Did you know that your body temperature actually increases after ovulation? This shift is subtle and rarely noticeable without the aid of a thermometer and careful monitoring of your basal body temperature (BBT). Your BBT is the temperature of your body immediately upon waking up in the morning, before you move around or speak. 

To chart basal body temperature, you’ll need to check it every day within the same half-hour time period. When you detect an increase of at least three-tenths of a degree (compared to the last 6 days), you’re probably ovulating. 

Your BBT is the temperature of your body immediately upon waking up in the morning, before you move around or speak.To chart basal body temperature, you’ll need to check it every day within the same half-hour time period.

Unfortunately, other factors affecting body temperature, such as illness, can interfere with the process, so it can take a few cycles to determine how your BBT correlates to ovulation. 

Much like at-home tests, the downside here is ovulation cannot be fully confirmed until after the fertile window has closed. 

4. Cervical mucus

The cervical mucus method is one of the most effective and natural ways to determine whether you’re fertile. It also has the added bonus of predicting ovulation before it happens. 

Cervical fluid is the clear to whitish discharge you get throughout your cycle. Sometimes it’s sticky or lotiony. If you’re about to begin ovulating, it’s wet and slippery like egg whites. Note that sperm have the best chances for survival in cervical fluid that is wet and slippery.

Cervical fluid is the clear to whitish discharge you get throughout your cycle. Sometimes it’s sticky or lotiony. If you’re about to begin ovulating, it’s wet and slippery like egg whites.

Tracking your cervical fluid is as simple as observing its consistency whenever you go to the bathroom. Most women notice a gradual increase from none (on dry days) to sticky, then lotiony, then watery, and then egg-whitish. 

The easiest way to check is at your vaginal opening. Alternatively, you can check your cervix by washing your hands and inserting one finger as far as possible into your vagina, near your cervix. Remove the finger and inspect the mucus. If it’s in the egg white phase, you’ll be able to stretch it between two fingers.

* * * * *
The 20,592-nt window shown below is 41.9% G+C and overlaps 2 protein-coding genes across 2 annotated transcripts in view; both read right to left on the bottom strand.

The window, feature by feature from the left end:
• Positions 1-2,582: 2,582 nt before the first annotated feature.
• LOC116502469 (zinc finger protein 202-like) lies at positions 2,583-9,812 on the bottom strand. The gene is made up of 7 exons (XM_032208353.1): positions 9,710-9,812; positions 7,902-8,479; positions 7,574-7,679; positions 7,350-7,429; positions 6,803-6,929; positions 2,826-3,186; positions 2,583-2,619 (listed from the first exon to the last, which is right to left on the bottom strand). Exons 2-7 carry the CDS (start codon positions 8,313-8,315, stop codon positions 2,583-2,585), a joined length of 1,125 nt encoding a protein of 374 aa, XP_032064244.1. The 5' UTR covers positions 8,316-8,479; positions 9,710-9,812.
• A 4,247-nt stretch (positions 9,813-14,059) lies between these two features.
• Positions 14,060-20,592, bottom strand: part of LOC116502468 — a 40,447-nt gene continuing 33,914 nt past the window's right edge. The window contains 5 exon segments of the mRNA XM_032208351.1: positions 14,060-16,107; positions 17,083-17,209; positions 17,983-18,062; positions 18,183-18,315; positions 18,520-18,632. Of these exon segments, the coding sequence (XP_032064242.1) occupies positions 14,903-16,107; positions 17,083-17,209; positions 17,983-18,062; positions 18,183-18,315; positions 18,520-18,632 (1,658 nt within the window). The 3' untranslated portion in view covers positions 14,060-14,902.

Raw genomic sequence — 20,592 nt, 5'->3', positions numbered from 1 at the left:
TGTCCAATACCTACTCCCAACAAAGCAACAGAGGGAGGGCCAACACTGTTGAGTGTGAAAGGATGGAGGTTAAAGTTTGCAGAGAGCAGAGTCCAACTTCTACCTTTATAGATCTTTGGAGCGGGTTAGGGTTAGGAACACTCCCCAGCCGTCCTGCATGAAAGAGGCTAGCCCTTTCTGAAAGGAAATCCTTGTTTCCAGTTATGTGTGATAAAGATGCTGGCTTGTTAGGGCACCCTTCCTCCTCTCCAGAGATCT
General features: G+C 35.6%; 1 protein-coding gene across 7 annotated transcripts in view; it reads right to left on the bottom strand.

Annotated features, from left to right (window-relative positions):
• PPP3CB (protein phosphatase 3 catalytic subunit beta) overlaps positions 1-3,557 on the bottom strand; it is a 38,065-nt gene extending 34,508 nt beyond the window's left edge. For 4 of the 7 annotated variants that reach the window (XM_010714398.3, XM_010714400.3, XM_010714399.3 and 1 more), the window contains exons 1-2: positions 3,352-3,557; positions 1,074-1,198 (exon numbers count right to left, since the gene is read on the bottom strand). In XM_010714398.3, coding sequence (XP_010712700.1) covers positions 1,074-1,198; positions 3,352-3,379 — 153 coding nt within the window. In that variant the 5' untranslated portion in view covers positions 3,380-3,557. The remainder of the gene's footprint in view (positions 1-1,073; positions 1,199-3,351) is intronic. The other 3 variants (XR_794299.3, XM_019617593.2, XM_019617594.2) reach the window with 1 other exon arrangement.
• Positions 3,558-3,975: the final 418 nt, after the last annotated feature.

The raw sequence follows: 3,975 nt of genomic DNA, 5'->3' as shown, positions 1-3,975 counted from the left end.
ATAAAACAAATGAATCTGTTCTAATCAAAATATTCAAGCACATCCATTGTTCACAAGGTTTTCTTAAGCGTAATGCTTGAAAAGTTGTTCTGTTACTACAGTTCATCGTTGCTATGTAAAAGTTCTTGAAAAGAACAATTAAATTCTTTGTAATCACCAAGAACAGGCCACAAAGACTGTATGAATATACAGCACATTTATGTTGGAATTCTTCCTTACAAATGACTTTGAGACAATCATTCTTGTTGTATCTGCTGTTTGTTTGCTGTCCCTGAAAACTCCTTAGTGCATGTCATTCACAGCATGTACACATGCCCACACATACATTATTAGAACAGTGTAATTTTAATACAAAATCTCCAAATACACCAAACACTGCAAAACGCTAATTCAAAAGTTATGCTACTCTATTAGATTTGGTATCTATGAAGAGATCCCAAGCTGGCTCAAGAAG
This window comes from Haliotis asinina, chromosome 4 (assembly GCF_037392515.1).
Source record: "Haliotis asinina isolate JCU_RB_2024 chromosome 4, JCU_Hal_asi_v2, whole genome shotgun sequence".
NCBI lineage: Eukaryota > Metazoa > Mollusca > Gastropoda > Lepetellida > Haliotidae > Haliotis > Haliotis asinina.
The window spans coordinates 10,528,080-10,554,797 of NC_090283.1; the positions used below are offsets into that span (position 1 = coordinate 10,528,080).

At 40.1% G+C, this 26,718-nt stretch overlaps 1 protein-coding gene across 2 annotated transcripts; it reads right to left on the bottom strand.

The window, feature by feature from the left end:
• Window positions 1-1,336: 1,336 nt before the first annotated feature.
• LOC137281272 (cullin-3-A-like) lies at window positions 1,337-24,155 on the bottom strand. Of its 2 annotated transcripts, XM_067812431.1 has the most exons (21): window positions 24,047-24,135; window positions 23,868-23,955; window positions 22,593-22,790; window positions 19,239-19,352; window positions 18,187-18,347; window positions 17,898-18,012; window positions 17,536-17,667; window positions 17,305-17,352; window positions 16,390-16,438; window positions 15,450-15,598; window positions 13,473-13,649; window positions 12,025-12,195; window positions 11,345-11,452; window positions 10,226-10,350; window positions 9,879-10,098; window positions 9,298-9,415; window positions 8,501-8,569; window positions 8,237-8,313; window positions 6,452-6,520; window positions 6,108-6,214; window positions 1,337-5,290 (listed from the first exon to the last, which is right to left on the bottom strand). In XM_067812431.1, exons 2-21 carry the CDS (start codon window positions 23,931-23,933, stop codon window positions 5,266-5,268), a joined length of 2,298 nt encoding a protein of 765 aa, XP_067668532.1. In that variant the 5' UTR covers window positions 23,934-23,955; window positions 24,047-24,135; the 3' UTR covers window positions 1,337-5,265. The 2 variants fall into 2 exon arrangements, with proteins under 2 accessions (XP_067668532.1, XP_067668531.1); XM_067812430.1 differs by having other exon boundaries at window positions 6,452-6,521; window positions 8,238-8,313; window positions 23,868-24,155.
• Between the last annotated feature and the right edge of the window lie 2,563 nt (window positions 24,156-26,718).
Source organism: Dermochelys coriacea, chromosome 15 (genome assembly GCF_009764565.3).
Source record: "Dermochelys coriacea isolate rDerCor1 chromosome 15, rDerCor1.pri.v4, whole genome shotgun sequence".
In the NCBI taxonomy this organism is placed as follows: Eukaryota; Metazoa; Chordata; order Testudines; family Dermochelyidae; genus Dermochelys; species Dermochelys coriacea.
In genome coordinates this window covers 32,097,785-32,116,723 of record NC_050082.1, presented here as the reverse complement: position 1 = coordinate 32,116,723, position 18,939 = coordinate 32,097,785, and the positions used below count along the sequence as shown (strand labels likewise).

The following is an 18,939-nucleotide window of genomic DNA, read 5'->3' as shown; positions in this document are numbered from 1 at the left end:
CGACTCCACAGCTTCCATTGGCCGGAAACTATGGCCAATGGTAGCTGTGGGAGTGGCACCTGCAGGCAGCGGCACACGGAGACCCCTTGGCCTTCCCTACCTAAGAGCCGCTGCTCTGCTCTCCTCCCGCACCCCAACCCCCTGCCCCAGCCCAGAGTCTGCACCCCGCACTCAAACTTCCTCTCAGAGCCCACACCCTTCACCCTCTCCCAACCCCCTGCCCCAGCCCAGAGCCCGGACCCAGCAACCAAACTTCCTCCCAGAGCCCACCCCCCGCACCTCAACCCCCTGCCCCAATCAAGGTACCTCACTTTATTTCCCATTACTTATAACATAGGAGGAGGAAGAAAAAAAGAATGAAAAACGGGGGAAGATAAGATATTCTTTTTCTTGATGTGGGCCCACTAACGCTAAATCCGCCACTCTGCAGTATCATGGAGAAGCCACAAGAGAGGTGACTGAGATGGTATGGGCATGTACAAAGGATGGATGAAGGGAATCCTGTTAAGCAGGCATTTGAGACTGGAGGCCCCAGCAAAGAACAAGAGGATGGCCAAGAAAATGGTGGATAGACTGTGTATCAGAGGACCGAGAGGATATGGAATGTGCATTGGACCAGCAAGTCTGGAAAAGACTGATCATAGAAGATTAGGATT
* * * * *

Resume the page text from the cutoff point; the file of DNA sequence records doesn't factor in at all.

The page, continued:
Is there any correlation between age and fertility?

Technically, any woman who is ovulating and sexually active is capable of becoming pregnant. But when it comes to age, the answer to "when is a woman most fertile?" is when she’s younger. 

As your ovaries and eggs age, it becomes harder to successfully conceive and carry a pregnancy to term. Hormonal fluctuations in perimenopause create irregular cycles that are sometimes anovulatory (without ovulation). This makes it more difficult to conceive. 

Hormonal fluctuations in perimenopause create irregular cycles that are sometimes anovulatory (without ovulation). This makes it more difficult to conceive.

However, it’s still possible to get pregnant after the age of 35. Make an appointment with your doctor to test your hormone levels and zero in on any possible barriers to conception after six months of trying without success.

By identifying your fertile window and learning how and when ovulation occurs, you’ll finally know the answer to the question, “When is a woman most fertile?"

https://www.ncbi.nlm.nih.gov/pmc/articles/PMC5689497/

https://www.parents.com/getting-pregnant/ovulation/fertile-days/how-to-find-your-fertile-window-when-youre-trying-
to/

https://www.womenshealth.gov/pregnancy/you-get-pregnant/trying-conceive